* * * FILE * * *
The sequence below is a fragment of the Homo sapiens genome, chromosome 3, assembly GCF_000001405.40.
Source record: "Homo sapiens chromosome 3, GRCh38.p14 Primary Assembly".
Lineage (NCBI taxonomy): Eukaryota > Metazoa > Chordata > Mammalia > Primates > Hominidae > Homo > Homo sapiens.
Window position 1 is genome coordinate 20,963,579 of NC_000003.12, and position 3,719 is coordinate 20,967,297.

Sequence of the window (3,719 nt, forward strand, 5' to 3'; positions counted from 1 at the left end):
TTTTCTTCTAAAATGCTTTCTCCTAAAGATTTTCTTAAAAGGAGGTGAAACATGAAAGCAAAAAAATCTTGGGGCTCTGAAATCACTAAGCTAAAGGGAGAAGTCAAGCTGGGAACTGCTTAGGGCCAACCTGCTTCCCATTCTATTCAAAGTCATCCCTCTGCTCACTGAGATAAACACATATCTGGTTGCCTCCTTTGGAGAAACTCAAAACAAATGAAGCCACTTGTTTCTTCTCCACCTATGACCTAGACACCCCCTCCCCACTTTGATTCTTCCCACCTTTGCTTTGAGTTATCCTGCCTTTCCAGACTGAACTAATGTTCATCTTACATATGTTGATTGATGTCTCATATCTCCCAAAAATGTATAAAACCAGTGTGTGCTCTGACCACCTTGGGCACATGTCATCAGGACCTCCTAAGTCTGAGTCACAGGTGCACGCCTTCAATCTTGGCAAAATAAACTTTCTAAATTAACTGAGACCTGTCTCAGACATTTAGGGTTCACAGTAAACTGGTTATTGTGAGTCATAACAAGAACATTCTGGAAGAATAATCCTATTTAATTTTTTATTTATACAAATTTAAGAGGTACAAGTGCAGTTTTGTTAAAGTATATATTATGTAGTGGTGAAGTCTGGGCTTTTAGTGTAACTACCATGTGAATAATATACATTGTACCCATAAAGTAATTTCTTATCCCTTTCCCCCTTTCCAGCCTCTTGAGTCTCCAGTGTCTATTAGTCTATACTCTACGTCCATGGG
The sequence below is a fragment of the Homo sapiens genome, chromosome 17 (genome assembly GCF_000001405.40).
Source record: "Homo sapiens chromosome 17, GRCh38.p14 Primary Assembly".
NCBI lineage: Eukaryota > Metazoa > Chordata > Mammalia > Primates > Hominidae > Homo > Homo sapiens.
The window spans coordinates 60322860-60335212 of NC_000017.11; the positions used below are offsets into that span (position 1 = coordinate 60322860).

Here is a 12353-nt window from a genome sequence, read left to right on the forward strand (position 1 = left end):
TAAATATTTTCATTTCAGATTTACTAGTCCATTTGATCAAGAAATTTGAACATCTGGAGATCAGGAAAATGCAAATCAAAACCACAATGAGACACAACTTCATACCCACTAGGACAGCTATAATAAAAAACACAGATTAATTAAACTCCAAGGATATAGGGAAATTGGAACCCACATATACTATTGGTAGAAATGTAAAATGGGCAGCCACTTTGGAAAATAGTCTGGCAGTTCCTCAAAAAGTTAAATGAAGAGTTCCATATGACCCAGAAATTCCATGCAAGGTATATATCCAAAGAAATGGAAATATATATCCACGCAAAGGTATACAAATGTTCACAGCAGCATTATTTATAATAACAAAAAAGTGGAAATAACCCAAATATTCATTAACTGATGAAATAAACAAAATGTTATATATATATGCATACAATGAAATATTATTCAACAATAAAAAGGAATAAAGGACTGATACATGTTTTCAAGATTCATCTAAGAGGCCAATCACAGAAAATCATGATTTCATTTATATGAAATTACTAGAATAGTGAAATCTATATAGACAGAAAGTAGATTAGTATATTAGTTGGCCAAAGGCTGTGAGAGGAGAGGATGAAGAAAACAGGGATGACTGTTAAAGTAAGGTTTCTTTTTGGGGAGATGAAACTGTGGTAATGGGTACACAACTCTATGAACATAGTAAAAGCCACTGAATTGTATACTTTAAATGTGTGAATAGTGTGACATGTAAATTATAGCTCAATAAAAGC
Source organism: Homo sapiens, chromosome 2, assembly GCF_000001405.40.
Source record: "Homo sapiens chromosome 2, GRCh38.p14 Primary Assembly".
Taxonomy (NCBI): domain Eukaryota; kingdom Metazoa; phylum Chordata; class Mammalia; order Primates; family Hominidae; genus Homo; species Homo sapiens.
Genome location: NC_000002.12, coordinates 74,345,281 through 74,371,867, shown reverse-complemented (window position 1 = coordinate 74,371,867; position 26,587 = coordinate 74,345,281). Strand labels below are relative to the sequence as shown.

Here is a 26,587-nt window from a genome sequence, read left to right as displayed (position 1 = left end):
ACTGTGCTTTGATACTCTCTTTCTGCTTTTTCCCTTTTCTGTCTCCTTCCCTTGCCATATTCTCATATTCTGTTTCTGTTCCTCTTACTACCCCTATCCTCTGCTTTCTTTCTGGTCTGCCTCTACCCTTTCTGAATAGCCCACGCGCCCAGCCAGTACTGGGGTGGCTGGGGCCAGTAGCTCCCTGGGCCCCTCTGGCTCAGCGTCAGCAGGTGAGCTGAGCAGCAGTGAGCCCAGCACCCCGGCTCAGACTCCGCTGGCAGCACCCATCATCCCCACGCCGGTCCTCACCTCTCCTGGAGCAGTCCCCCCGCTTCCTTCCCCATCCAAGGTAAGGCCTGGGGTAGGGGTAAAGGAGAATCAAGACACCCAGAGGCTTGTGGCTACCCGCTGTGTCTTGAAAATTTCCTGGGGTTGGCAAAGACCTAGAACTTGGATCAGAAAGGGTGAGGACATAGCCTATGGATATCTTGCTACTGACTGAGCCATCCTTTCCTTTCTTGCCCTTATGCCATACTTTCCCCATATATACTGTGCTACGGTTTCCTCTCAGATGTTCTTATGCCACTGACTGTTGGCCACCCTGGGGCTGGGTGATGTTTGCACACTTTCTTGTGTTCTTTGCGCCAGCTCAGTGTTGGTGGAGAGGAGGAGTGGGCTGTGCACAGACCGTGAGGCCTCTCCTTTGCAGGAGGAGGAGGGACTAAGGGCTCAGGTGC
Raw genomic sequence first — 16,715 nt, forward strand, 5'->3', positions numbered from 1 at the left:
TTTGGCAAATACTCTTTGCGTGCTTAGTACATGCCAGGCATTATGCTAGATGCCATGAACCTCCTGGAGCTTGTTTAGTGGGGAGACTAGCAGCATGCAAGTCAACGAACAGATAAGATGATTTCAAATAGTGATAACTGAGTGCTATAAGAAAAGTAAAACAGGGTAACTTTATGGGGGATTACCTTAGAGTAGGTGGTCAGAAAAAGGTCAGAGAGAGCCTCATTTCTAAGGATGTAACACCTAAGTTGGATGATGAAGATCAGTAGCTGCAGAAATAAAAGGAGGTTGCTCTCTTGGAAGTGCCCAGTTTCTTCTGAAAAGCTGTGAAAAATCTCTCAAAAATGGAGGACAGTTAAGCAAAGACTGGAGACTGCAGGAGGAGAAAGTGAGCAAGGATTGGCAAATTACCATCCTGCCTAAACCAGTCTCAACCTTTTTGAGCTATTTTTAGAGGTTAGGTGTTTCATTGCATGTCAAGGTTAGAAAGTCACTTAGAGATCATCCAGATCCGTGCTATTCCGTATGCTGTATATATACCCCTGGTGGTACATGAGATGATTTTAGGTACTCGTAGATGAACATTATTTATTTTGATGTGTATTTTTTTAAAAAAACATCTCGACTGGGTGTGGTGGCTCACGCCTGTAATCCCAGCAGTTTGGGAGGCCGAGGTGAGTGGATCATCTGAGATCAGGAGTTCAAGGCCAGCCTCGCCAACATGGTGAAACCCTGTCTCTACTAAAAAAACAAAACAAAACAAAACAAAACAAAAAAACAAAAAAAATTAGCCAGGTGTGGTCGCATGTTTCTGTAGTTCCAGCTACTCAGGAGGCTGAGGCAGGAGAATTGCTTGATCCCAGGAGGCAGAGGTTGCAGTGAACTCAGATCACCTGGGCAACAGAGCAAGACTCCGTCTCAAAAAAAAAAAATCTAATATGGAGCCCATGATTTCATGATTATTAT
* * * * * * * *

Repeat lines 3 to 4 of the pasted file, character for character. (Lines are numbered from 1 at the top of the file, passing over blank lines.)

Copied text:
Lineage (NCBI taxonomy): Eukaryota > Metazoa > Chordata > Mammalia > Primates > Hominidae > Homo > Homo sapiens.
Window position 1 is genome coordinate 20,963,579 of NC_000003.12, and position 3,719 is coordinate 20,967,297.